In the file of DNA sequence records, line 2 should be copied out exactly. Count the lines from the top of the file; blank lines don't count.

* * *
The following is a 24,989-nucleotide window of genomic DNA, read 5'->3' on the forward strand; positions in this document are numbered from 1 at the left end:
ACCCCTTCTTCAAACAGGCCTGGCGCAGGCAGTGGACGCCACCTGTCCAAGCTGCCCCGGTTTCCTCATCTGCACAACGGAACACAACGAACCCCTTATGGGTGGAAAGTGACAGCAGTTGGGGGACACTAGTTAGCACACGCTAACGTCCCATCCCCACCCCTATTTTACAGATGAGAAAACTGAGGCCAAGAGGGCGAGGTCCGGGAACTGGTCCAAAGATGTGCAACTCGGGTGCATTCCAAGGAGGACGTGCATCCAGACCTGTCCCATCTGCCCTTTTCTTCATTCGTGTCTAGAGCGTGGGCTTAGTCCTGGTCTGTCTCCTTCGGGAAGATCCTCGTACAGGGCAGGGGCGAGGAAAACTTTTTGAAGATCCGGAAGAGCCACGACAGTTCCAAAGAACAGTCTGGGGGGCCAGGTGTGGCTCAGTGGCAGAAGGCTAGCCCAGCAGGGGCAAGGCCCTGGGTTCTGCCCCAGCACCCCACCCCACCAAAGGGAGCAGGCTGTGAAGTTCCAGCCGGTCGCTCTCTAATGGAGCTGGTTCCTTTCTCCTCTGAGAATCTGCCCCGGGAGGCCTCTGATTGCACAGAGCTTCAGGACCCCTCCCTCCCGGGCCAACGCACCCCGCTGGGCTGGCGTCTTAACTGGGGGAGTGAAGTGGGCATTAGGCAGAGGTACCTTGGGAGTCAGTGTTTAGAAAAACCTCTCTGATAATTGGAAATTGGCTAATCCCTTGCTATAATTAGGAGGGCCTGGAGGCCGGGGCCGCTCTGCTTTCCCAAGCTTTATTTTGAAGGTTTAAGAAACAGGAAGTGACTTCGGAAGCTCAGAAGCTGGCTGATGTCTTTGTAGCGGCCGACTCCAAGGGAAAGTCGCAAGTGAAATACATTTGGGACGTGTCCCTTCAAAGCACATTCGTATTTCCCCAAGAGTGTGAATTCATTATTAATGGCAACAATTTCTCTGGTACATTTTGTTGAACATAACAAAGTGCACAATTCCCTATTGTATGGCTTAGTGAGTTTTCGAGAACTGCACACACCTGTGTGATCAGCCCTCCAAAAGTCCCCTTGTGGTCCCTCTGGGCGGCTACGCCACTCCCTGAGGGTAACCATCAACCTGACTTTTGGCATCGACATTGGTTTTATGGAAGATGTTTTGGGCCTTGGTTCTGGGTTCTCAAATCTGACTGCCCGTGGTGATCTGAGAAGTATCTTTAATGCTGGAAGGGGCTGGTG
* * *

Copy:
ACCCCTTCTTCAAACAGGCCTGGCGCAGGCAGTGGACGCCACCTGTCCAAGCTGCCCCGGTTTCCTCATCTGCACAACGGAACACAACGAACCCCTTATGGGTGGAAAGTGACAGCAGTTGGGGGACACTAGTTAGCACACGCTAACGTCCCATCCCCACCCCTATTTTACAGATGAGAAAACTGAGGCCAAGAGGGCGAGGTCCGGGAACTGGTCCAAAGATGTGCAACTCGGGTGCATTCCAAGGAGGACGTGCATCCAGACCTGTCCCATCTGCCCTTTTCTTCATTCGTGTCTAGAGCGTGGGCTTAGTCCTGGTCTGTCTCCTTCGGGAAGATCCTCGTACAGGGCAGGGGCGAGGAAAACTTTTTGAAGATCCGGAAGAGCCACGACAGTTCCAAAGAACAGTCTGGGGGGCCAGGTGTGGCTCAGTGGCAGAAGGCTAGCCCAGCAGGGGCAAGGCCCTGGGTTCTGCCCCAGCACCCCACCCCACCAAAGGGAGCAGGCTGTGAAGTTCCAGCCGGTCGCTCTCTAATGGAGCTGGTTCCTTTCTCCTCTGAGAATCTGCCCCGGGAGGCCTCTGATTGCACAGAGCTTCAGGACCCCTCCCTCCCGGGCCAACGCACCCCGCTGGGCTGGCGTCTTAACTGGGGGAGTGAAGTGGGCATTAGGCAGAGGTACCTTGGGAGTCAGTGTTTAGAAAAACCTCTCTGATAATTGGAAATTGGCTAATCCCTTGCTATAATTAGGAGGGCCTGGAGGCCGGGGCCGCTCTGCTTTCCCAAGCTTTATTTTGAAGGTTTAAGAAACAGGAAGTGACTTCGGAAGCTCAGAAGCTGGCTGATGTCTTTGTAGCGGCCGACTCCAAGGGAAAGTCGCAAGTGAAATACATTTGGGACGTGTCCCTTCAAAGCACATTCGTATTTCCCCAAGAGTGTGAATTCATTATTAATGGCAACAATTTCTCTGGTACATTTTGTTGAACATAACAAAGTGCACAATTCCCTATTGTATGGCTTAGTGAGTTTTCGAGAACTGCACACACCTGTGTGATCAGCCCTCCAAAAGTCCCCTTGTGGTCCCTCTGGGCGGCTACGCCACTCCCTGAGGGTAACCATCAACCTGACTTTTGGCATCGACATTGGTTTTATGGAAGATGTTTTGGGCCTTGGTTCTGGGTTCTCAAATCTGACTGCCCGTGGTGATCTGAGAAGTATCTTTAATGCTGGAAGGGGCTGGTG